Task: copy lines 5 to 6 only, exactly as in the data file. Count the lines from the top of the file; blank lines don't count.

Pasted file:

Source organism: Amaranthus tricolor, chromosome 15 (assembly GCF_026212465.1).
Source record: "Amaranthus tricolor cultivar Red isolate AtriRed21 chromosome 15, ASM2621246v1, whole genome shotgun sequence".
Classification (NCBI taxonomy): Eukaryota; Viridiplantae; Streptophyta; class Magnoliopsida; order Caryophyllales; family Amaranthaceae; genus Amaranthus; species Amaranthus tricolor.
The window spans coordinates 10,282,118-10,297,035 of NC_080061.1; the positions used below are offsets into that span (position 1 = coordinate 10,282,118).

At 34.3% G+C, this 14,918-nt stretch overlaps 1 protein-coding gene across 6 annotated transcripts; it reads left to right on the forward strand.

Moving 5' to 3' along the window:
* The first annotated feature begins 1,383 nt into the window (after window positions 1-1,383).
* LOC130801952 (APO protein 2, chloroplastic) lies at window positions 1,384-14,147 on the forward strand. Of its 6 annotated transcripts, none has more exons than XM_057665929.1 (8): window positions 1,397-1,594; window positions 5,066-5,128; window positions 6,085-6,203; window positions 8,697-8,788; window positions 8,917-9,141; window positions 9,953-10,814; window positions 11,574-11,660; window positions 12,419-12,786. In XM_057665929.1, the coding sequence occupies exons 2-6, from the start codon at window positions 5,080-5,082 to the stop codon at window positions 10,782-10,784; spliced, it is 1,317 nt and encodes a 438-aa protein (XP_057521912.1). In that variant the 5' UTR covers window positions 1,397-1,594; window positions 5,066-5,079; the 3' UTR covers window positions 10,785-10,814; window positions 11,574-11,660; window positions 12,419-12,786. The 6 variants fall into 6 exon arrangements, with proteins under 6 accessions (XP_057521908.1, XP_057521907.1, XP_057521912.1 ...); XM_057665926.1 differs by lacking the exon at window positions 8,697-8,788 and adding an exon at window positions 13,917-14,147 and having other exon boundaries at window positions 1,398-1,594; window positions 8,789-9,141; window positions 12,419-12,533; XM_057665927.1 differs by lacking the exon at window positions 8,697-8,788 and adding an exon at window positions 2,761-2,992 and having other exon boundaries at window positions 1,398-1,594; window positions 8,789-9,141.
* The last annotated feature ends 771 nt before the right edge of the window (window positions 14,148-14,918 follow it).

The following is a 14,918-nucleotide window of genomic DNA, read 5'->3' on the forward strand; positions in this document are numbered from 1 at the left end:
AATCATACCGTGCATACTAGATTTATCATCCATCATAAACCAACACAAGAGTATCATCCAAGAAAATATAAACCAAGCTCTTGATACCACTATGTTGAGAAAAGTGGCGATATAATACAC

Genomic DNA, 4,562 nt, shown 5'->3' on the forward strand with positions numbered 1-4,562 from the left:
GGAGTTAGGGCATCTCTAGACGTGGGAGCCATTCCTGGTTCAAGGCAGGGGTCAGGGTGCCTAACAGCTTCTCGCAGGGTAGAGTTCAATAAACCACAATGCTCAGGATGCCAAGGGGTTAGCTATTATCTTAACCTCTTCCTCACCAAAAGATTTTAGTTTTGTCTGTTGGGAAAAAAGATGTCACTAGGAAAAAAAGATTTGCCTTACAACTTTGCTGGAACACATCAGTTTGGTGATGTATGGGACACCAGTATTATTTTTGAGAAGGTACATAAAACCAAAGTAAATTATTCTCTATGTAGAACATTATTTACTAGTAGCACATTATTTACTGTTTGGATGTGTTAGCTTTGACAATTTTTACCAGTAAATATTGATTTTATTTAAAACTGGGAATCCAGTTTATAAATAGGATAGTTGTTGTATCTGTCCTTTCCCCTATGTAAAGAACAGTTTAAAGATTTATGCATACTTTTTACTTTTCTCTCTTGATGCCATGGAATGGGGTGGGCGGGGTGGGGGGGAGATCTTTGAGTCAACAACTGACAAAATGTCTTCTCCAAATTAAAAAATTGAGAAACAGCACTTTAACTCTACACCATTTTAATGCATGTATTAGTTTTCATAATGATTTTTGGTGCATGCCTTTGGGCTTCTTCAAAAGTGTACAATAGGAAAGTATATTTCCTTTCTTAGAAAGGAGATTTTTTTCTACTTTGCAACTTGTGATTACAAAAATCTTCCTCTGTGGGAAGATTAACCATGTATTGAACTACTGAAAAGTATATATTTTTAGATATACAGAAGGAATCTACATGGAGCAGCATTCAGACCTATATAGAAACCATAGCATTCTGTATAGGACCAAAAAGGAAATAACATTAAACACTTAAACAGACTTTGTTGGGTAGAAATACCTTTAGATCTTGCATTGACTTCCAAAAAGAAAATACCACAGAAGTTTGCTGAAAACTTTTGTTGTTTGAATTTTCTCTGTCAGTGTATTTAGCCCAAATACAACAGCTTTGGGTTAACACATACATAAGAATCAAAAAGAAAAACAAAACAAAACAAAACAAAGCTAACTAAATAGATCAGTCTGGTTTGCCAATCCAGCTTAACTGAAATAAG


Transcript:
At 34.3% G+C, this 14,918-nt stretch overlaps 1 protein-coding gene across 6 annotated transcripts; it reads left to right on the forward strand.

Moving 5' to 3' along the window: